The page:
Roatan’s Beauty, Truth & Wisdom
A female swamper in one of the breeding enclosures.

Utila NGO takes Care of an Endemic Iguana and Educates

Comfortable and relaxed, he sits atop a rock, basking in the warm Utila sunshine awaiting his next meal. Although he is way past his peak reproductive years, Swampy, a 22-year-old spiny tailed iguana remains a beloved resident here. Resting in his large enclosure, Swampy seems entirely unconcerned with the presence of human visitors.

Utila’s endangered and famous Spiny-tailed Iguanas’ Latin name is Ctenosaura bakeri, but they are known to the locals as “swampers”. They are one of five reptilesendemic to Utila including two anoles and two species of gecko. In 1994, Gunther Köhler PhD, a German biologist, came to Utila to study the endemic yet elusive swamper. In 1997 the Ctenosaura bakeri breeding program was launched eventually evolving into an educational and research station.

One of five reptilesendemic to Utila
including two anoles and two species of gecko.

In 2008 the center changed its name to ‘Bay Islands Foundation,’ a self-sustaining organization recognized by the Honduran government. “We have biology students form UNAH (Universidad Nacional Autónoma de Honduras) coming to do their master’s programs here,” says Geyvy Delarca, the foundation’s coordinator.

Today the center welcomes visitors, runs a breeding program, organizes workshops & provides educational programs. Thirty-two volunteers, all but three of them foreign, stayed there in 2018. The foreign volunteers pay 80 Euro a week to stay and work at the center where they care for the swampers, feed them a closely monitored diet, and get rid of their parasites.

The veteran of the original captive swampers: Mr. Swampy

Swampers live on a complex diet of hibiscus flowers, leaves, carrots, beets, oat meal and vitamins delivered to their cages twice daily. Two to three times a week the adult swampers are fed a violin crab, while their small offspring are given termites. “It’s to supplement their source of fiber,” says Silvia Núñez, foundation’s coordinator.

The life of the captive swampers, while not exciting, it is relaxing. The center’s 17 reproducing iguanas are housed in tall hexagonal wooden enclosures. Some swampers run away from human contact, while others jump forward in expectation of feeding or simply out of curiosity. Other than eating and sleeping, the swampers are only required to reproduce. As the resident swampers age, the research center catches their replacements. In 2019 the NGO intends to capture two males and six females. “The three to four-year-old iguanas lay between six and 24 eggs,” says Núñez. The breeding period takes place in February and March and incubation takes place in July and August.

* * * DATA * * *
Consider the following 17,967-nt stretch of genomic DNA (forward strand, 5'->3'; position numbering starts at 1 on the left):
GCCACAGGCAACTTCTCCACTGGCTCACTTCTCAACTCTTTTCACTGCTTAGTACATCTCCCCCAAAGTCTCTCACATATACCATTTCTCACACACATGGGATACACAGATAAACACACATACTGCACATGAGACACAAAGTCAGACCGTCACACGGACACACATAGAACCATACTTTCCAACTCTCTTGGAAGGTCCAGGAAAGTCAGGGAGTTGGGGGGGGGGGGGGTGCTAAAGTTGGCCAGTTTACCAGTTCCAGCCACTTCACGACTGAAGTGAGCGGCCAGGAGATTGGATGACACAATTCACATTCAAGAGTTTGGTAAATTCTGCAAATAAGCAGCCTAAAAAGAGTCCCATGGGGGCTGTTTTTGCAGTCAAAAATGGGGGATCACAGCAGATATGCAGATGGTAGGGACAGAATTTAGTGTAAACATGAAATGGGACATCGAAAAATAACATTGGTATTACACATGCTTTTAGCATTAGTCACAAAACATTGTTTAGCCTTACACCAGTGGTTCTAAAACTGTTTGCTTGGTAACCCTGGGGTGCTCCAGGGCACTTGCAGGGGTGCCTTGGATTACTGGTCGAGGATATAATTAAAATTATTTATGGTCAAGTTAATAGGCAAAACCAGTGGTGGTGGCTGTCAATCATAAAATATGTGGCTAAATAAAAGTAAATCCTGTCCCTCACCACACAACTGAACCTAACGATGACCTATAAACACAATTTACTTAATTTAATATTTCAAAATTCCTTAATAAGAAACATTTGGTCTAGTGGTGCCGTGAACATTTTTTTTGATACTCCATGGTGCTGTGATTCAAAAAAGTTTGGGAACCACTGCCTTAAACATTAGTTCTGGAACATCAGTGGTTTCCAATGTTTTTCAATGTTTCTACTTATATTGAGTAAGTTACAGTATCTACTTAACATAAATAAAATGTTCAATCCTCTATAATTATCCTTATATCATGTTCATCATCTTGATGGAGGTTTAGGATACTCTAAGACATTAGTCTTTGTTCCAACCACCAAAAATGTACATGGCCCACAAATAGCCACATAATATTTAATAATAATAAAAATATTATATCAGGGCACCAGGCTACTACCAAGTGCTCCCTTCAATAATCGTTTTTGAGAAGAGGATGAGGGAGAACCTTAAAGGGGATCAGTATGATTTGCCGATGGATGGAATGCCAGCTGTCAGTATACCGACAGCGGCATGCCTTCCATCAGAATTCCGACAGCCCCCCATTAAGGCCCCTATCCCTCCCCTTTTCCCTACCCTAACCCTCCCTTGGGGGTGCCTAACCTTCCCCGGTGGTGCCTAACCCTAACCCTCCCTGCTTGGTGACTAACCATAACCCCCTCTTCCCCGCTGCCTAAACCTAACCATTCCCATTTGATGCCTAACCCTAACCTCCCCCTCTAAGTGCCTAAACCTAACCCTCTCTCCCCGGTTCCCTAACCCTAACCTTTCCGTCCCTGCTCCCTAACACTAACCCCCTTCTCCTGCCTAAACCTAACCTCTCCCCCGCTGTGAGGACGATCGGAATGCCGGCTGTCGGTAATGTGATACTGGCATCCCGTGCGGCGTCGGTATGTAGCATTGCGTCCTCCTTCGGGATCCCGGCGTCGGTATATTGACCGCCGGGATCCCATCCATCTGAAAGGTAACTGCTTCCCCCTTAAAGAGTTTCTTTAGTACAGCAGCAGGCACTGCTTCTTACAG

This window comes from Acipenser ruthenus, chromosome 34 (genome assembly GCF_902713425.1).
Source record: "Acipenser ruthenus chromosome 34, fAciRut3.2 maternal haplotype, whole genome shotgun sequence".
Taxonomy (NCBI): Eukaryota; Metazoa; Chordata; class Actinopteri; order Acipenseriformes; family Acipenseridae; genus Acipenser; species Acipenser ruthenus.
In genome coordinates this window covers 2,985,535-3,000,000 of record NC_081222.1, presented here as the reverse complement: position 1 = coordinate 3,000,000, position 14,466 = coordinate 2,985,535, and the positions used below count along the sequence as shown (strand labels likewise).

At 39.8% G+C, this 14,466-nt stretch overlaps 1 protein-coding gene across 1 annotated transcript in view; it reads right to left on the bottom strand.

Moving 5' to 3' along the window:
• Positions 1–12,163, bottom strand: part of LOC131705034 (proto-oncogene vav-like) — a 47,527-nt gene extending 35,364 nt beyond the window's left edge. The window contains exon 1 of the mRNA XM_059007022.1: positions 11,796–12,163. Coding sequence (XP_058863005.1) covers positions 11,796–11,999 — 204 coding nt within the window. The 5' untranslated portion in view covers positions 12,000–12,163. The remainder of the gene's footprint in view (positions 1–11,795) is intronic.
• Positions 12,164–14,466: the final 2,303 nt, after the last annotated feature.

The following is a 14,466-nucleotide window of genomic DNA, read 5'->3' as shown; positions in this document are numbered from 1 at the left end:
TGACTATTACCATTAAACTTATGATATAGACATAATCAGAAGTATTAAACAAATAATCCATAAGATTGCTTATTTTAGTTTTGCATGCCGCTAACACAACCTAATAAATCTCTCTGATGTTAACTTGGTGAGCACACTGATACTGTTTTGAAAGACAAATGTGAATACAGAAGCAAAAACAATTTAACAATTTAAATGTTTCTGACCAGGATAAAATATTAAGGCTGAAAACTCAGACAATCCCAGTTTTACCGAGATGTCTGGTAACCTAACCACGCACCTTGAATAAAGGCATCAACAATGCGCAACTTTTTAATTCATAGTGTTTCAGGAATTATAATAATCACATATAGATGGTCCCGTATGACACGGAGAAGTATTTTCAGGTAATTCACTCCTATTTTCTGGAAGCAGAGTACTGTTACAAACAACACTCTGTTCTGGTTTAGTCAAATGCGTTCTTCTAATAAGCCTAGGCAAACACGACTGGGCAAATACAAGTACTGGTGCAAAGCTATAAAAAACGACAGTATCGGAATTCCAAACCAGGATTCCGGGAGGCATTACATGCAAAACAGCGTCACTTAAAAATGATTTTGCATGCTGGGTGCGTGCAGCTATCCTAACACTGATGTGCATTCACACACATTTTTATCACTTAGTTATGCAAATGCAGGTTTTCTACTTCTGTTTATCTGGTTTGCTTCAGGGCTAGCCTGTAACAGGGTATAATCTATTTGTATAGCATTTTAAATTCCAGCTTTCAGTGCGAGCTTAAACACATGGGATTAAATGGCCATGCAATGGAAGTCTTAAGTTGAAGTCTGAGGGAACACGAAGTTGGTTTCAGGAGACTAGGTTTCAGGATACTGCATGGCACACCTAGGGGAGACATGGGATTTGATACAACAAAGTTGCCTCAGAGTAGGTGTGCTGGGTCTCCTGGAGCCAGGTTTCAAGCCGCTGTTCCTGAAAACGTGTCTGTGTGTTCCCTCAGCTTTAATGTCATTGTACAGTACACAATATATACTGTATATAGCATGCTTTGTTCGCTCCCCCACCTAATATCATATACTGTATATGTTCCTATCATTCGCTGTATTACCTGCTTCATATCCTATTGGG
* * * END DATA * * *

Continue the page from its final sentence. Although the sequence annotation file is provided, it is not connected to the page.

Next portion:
Once-a-year the yearling swampers hatched the previous year are released onto a 4-acreblack mangrove forest where the swampers can begin their new life. About 200 are released each year after they grow to the size of a couple inches. No studies have been made on the survival rates of those specimens released into the wild, “The number of swampers has decreased, [over the years], but it’s holding steady [now],” says Nunez. “The young ones are vulnerable to ants, to brown hawks,” explains Núñez, but by far the biggest predator on Utila is humans. “Some locals hunt them for food,” says Núñez. “While rare, the swampers do become victims of local mischief. It tastes like bony chicken,” says Gunther Kordovsky, who has lived on Utila since 1970 and once tried the swampers cooked. “Times have changed, most Utilans respect the swamper and understand that it’s an element in attracting tourists to the island”, shares Kordovsky. “I have saved one. It was in a mouth of a snake, a big snake. I squeezed him out and he limped away,” continues Kordovsky, recalling the 6-8-foot snake that caught the swamper on the Utila’s north side a few years ago.

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